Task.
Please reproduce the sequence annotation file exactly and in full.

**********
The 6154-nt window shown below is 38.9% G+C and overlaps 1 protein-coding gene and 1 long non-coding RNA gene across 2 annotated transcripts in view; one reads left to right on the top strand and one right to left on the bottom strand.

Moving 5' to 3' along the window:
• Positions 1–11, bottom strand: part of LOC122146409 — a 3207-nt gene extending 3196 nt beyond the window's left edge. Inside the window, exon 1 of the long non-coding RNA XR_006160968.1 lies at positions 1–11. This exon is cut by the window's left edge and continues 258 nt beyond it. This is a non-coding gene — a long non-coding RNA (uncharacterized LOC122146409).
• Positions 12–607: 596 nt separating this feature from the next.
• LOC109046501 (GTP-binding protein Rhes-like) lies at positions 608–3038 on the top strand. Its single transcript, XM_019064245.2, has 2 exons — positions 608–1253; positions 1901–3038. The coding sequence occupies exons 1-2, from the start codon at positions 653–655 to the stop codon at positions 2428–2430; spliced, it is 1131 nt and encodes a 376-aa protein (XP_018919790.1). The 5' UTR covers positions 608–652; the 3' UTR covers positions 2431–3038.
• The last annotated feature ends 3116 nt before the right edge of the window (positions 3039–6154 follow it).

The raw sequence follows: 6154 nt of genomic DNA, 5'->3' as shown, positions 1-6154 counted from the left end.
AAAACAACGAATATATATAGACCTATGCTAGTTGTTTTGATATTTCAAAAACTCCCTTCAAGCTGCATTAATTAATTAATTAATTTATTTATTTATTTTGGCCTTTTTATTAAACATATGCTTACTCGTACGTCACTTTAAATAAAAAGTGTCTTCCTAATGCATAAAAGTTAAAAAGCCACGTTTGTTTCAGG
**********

The 6154-nt window shown below is 38.9% G+C and overlaps 1 protein-coding gene and 1 long non-coding RNA gene across 2 annotated transcripts in view; one reads left to right on the top strand and one right to left on the bottom strand.

Moving 5' to 3' along the window:
• Positions 1–11, bottom strand: part of LOC122146409 — a 3207-nt gene extending 3196 nt beyond the window's left edge. Inside the window, exon 1 of the long non-coding RNA XR_006160968.1 lies at positions 1–11. This exon is cut by the window's left edge and continues 258 nt beyond it. This is a non-coding gene — a long non-coding RNA (uncharacterized LOC122146409).
• Positions 12–607: 596 nt separating this feature from the next.
• LOC109046501 (GTP-binding protein Rhes-like) lies at positions 608–3038 on the top strand. Its single transcript, XM_019064245.2, has 2 exons — positions 608–1253; positions 1901–3038. The coding sequence occupies exons 1-2, from the start codon at positions 653–655 to the stop codon at positions 2428–2430; spliced, it is 1131 nt and encodes a 376-aa protein (XP_018919790.1). The 5' UTR covers positions 608–652; the 3' UTR covers positions 2431–3038.
• The last annotated feature ends 3116 nt before the right edge of the window (positions 3039–6154 follow it).

The raw sequence follows: 6154 nt of genomic DNA, 5'->3' as shown, positions 1-6154 counted from the left end.
AAAACAACGAATATATATAGACCTATGCTAGTTGTTTTGATATTTCAAAAACTCCCTTCAAGCTGCATTAATTAATTAATTAATTTATTTATTTATTTTGGCCTTTTTATTAAACATATGCTTACTCGTACGTCACTTTAAATAAAAAGTGTCTTCCTAATGCATAAAAGTTAAAAAGCCACGTTTGTTTCAGG